In an effort to distribute more books to the community and engage on a more personal level with kids, we made the decision to partner with the Nashville Public Library in their Hero Summer Reading Program. Little did I know that the experience would largely change my perspective and interaction towards the people we serve.
Traditionally, Ride for Reading delivers books to kids in Title I schools, or schools in low income communities. Our riders arrive to a crowd of 600 plus screaming elementary students and their dedicated teachers. The air is full of energy, joy, and smiling faces. Students line up to pick their books and our readers have an opportunity to sit with a class and read their favorite books to them.
Smiles all around, the sun is out, and everyone feel good. There are always the expected troublemakers and class clowns who are quickly told to “get back in line” and are guided by a teacher who has built a level a trust with her/his students. All of our volunteers take pictures with the kids and we call the delivery a success.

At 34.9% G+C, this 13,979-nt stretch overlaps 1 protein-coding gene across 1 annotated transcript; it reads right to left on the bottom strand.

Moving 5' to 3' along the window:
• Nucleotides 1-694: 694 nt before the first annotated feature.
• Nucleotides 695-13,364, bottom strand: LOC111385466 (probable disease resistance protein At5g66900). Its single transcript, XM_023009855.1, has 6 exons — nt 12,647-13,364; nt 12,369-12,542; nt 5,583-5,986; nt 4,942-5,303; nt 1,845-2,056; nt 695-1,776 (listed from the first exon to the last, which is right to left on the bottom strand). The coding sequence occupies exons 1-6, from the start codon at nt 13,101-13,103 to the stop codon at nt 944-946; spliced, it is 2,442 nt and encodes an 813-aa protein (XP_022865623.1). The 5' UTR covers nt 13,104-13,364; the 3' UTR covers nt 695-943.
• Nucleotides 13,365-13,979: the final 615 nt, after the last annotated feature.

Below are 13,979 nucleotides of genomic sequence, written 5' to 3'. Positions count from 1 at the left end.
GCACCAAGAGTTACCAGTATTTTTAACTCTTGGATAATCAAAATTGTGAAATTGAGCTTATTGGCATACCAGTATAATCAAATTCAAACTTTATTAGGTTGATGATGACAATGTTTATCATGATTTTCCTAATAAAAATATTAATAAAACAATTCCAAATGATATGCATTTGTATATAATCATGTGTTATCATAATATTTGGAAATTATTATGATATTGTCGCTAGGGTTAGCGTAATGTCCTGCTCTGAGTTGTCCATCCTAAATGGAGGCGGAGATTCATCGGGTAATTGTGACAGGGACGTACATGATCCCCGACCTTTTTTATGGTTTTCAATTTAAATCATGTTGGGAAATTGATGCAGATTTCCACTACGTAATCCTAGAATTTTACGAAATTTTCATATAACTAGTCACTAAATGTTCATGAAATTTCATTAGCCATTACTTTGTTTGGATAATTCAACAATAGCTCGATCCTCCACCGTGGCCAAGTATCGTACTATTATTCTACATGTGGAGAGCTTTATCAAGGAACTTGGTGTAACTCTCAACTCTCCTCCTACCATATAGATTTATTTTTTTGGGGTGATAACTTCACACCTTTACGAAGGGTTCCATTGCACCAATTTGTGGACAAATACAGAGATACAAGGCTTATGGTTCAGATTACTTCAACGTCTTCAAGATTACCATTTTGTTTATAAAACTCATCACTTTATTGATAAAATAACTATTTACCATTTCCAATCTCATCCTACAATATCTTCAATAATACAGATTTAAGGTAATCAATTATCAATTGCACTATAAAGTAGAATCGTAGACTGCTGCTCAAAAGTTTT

School is out during the summer so instinctively we delivered to public libraries and local community centers in an effort to stay active.
We arrived at Watkins Park Library and there were no smiling faces, the sun was burning, and our volunteers did not take pictures with the kids. Something was different.
Ride for Reading did not arrive to welcoming crowds of cheering fans, instead we were being looked up and down with faces of mistrust. We all felt it and it was uncomfortable for the kids and for our volunteers.
Then it hit me. There were no teachers, no link of trust and it was not a controlled setting. The kids had no idea who we were and we came riding into their homes expecting them to be happy and cheerful. Would I have been cheerful and excited to see unknown people march into my home expecting me to smile back? Probably not.
After the initial shock, our volunteers gathered themselves and interacted with the kids. Painfully and awkwardly, we distributed books to kids we had never reached. We shed our expectation, put our phones away and got out of our comfort zone. We were nervously smiling. Was that good? Did they have fun? Were we successful?
We learned that building trust in the community is key. We understand that our mission is not just happy feelings and pictures of smiling kids, but also a hard and urgent matter. We saw the need to be actively engaged with the communities we reach instead of expecting them to come to us. Ride for Reading serves the community and as such, Ride for Reading needs to adapt to its needs.
We are excited for next year. A year where Ride for Reading will go deep in the trenches and will constantly reach to more children by any means necessary, we are here to serve because we are committed to seeing our youth improve. We ride to make a difference, even if we have to ride in dirt roads.
Executive Director of Ride for Reading